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    Invented by Donald Shell in 1959, Shell sort is the most efficient of the O(n2) class of sorting algorithms. It is also the most complex of the O(n2) algorithms. This algorithm is similar to bubble sort in the sense that it also moves elements by exchanges.

    Shell sort begins by comparing elements that are at distance d. With this, the elements that are quite away from their place will move more rapidly than the simple bubble sort.

    In each pass, the value of d is reduced to half.

    In each pass, each element is compared with the element that is located d indexes away from it, and an exchange is made if required. The next iteration starts with a new value of d.

    The algorithm terminates when d=1.

    Example:

    12

    9

    -10

    22

    2

    35

    40

    Let us consider the starting value of d to be half the number of elements. d = n/2 = 7/2 = 3

    Shell sort part 1 Shell sort part 2 Shell sort part 3

    Analysis of Shell Sort

    1. It is difficult to predict the complexity of Shell sort, as it is very difficult to show the effect of one pass on another pass.
    2. One thing is very clear that if the new distance d is computed using the above formula, then the number of passes will approximately be log2d since d=1 will complete the sort.
    3. Empirical studies have shown that the worst case complexity of Shell sort is O(n2).

    C/C++ Implementation

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    void shellsort(int a[], int n)
    {
     int d, temp, i;
     d=n/2;
     while (d>=1)
     {
     for (i=0;i<n-d;i++)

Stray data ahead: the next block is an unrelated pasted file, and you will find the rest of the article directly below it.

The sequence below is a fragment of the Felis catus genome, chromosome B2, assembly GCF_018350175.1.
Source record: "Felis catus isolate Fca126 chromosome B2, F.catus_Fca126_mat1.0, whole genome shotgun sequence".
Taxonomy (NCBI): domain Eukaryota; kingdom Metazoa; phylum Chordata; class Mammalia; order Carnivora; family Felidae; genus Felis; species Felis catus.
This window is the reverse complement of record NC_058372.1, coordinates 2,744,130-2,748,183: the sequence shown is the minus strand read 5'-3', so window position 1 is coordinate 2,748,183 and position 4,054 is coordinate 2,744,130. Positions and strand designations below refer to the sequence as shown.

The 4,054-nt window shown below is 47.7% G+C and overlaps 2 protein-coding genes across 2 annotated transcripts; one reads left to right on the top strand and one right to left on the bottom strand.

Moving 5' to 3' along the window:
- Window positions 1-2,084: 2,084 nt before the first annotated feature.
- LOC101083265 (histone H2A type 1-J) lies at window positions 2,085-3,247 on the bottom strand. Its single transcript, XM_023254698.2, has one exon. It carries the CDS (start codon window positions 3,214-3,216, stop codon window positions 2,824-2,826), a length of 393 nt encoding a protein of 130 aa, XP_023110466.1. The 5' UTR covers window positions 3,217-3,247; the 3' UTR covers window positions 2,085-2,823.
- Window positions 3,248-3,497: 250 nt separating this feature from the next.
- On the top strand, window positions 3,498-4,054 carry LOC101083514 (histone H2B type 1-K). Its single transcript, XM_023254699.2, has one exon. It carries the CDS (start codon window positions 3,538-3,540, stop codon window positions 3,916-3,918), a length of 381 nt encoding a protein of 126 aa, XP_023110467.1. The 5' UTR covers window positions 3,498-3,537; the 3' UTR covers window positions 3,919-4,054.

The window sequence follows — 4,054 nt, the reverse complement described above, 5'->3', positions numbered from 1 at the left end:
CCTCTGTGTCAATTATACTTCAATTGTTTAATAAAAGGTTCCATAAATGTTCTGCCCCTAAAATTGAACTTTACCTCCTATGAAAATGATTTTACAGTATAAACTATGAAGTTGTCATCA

{
     if (a[i]>a[i+d])
     {
     temp=a[i];
     a[i]=a[i+d];
     a[i+d]=temp;
     }
     }
     if(d==1)
     return;
     d=d/2.0+0.5;
     }
    }

    Complete Program

    /**
     * Shell Sort
     * http://www.tech-faq.com
     */
     
    #include <stdio.h>
     
    void shellsort(int [], int );
     
    int main()
    {
     int a[50], n, i;
     printf("How many elements do you want to create the array with?"
     "(max 50): ");
     scanf("%d", &n);
     fflush(stdout);
     puts("Enter the array elements");
     for (i=0; i<n; i++)
     scanf("%d", &a[i]);
     shellsort(a, n);
     puts("--------Sorted Array--------");
     for (i=0; i<n; i++)
     printf("%dn", a[i]);
     printf("n");
     
     return 0;
    }
     
    void shellsort(int a[], int n)
    {
     int d, temp, i;
     d=n/2;
     while (d>=1)
     {
     for (i=0;i<n-d;i++)
     {
     if (a[i]>a[i+d])
     {
     temp=a[i];
     a[i]=a[i+d];
     a[i+d]=temp;
     }
     }
     if(d==1)
     return;
     d=d/2.0+0.5;
     }
    }

    Output

    How many elements do you want to create the array with?(max 50): 6 Enter the array elements 3 67 85 89 56 44 ——–Sorted Array——– 3 44 56 67 85 89

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    3 comments
    1. noname

      11 March, 2013 at 9:32 pm

      thank you for the explanation, it’s really helped me to understand this type of sorting.

      Reply
    2. Ananthakrishnan

      1 February, 2011 at 7:36 am

      shell sorting doesnt work for 3, 1, 4, 2 d=2 3* 3 3 1 1 * 1 4* 4 4 2 2* 2 d=1 1* 1 1 1 3* 3* 3 3 4 4* 4* 2 2 2 2* 4 anytng wrong in it?

      Reply
      • Will.Spencer

        2 February, 2011 at 2:49 am

        Ananthakrishnan:

        Could you rephrase your question more clearly?

         

        Reply
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